Written by Geoffrey Chaucer at the end of the fourteenth century, The Canterbury Tales and more specifically it’s prologue, shed a great deal of light on the rising middle class in (fourteenth century) England. Despite the fact that some readers may not know a lot about the time period today, Chaucer’s writing in the prologue elaborates on topics such as occupations, wealth, education, and political power. Scholar Barbara Nolan writes of the prologue, “it is more complex than most…It raises expectations in just the areas the handbooks propose, promising to take up important matters of natural and social order, moral character, and religion and outlining the organization the work will follow” (Nolan 154). In other words, while noting the distinct complexity of the writing, Nolan points out that Chaucer’s prologue gives the reader a lot to digest when it comes to both background information and overall form of the following writing. Focusing on the background information supplied in the prologue, readers quickly become educated about middle class England in the fourteenth century despite having been born hundreds of years later.
As previously mentioned, the prologue to The Canterbury Tales carries a lot of weight about the emerging middle class of England and a large part of that is the variety occupations the class worked at the time. The prologue introduces the narrator and the twenty-nine pilgrims he will travel with. A pilgrim, defined as a person who journeys for religious reasons, the thirty travelers as those who would soon become the new middle class in England. Separate from the nobility and the poor, the middle class worked the in between jobs which are listed in the prologue. Middle class “members included yeomen, prioresses, nuns, friars, merchants, clerks, lawyers, cooks, sailors, and several other occupations” (Chaucer). As one could imagine, the prologue begins to paint the picture that the middle class are simply “average” when it comes to areas such as income, education, etc.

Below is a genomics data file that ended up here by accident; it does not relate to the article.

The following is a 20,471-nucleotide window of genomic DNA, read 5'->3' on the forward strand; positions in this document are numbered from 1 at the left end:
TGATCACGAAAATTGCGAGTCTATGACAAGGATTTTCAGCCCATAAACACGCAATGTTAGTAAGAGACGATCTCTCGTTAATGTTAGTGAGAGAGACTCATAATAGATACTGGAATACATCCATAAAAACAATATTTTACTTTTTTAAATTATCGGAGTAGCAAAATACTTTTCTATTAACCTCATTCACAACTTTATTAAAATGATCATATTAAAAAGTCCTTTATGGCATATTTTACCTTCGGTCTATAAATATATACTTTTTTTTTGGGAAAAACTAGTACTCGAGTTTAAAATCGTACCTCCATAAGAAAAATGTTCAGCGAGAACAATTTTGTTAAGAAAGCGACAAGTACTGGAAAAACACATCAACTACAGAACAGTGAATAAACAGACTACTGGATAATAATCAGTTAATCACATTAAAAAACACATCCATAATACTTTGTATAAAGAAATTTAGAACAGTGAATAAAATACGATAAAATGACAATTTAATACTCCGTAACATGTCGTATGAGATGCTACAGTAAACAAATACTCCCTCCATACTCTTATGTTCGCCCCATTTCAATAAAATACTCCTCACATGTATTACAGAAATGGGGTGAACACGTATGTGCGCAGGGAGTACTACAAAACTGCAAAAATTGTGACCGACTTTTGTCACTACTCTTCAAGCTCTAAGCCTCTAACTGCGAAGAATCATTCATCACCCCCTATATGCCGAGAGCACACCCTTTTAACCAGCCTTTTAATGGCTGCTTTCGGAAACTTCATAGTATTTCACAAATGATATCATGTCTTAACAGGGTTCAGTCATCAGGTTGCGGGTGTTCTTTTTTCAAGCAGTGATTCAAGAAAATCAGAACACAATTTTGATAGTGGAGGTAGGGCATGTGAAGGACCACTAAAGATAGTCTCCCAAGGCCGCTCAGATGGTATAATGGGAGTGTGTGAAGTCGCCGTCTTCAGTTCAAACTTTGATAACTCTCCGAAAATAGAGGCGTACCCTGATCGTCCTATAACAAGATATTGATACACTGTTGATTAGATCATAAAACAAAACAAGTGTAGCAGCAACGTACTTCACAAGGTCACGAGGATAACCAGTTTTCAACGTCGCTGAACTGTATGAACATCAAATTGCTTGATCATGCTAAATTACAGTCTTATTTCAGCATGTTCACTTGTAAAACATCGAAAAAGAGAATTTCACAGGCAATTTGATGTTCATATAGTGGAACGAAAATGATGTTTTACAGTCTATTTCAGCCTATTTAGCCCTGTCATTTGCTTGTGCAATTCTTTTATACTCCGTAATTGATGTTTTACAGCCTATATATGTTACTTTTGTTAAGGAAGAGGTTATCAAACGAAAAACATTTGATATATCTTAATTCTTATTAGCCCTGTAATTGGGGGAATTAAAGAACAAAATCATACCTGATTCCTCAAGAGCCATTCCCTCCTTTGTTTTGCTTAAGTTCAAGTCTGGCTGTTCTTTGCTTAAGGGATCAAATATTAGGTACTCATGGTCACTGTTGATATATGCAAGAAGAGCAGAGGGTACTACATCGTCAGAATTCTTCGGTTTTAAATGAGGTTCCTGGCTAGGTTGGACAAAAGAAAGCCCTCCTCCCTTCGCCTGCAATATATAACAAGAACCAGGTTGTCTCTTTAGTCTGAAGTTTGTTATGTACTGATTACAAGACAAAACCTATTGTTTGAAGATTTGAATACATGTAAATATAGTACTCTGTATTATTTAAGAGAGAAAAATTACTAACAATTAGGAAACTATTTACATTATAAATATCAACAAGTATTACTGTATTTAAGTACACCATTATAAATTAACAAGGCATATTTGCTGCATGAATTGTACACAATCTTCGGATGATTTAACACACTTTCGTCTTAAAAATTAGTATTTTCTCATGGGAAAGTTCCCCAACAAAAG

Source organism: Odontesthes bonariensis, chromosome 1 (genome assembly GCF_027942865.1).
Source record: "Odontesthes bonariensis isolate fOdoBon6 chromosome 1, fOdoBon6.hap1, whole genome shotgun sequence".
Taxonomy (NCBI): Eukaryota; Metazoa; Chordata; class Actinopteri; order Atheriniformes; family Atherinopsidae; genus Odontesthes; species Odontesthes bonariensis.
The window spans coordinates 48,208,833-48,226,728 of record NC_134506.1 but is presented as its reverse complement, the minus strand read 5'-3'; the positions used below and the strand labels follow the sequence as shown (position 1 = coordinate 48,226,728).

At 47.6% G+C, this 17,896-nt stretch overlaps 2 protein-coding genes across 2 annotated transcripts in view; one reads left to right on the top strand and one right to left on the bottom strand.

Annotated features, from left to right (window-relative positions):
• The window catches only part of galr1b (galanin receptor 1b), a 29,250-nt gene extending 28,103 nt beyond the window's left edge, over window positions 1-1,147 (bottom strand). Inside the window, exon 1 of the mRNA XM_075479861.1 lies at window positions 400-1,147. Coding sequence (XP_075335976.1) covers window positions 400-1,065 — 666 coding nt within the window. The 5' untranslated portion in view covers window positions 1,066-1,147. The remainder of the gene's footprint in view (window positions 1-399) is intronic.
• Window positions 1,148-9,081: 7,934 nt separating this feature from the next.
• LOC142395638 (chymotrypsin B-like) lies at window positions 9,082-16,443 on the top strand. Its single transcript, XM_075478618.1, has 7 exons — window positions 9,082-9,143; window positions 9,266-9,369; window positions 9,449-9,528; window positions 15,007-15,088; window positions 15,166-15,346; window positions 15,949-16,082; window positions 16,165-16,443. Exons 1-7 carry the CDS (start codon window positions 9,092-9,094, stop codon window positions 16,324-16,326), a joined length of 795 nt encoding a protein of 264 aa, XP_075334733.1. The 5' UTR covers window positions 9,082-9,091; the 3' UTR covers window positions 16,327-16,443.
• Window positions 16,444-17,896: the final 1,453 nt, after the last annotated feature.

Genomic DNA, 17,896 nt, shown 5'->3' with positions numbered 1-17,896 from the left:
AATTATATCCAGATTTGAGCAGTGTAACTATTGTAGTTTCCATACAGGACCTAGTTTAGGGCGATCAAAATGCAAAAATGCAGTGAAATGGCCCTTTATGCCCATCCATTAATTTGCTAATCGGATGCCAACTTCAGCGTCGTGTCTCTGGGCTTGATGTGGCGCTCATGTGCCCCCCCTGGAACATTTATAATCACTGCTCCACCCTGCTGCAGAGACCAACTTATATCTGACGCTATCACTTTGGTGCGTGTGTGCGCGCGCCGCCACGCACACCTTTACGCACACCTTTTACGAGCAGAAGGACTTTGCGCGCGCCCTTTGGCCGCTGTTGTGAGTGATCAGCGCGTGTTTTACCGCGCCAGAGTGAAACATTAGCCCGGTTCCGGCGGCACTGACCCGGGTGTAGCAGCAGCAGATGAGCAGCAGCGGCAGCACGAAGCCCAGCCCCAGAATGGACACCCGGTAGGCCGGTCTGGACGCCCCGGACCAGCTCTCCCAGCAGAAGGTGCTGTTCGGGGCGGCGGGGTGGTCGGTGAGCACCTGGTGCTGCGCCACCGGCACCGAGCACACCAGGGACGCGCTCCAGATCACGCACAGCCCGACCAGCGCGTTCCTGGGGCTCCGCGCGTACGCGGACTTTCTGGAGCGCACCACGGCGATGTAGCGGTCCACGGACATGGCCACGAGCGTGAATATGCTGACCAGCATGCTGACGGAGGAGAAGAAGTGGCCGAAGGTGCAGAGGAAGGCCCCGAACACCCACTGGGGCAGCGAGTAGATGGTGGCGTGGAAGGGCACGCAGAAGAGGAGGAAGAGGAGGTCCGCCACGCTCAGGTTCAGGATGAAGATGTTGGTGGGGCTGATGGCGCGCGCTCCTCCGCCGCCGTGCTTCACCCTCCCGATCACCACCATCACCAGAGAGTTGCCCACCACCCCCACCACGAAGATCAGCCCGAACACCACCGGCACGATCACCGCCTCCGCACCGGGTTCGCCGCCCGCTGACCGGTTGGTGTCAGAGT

Wealth, a major characteristic of the middle class in England, was a popular topic in Chaucer’s prologue although it takes some reading between the lines. Despite the actual terms of “wealth,” “income,” or “money” seldom being used in the prologue, each character did in many ways give hints of their financial standings by the way in which they led their lives. For example, the Prioress seemed to live a comfortable middle class life based on descriptions such as “speaking French fluently,” “had meat on which to dine,” and “she was so charitable” (Chaucer 124-143). Based on simple assumptions, it seems fair to say that the prioress made modest wages to fund her style of living. While she may not have been bathed in riches like the nobility, she certainly had the resources to be educated (literate), eat meat for dinner, and donate to the poor who certainly did not have what she had.
On the topic of the Prioress’ literacy and “fluent French,” it seemed as...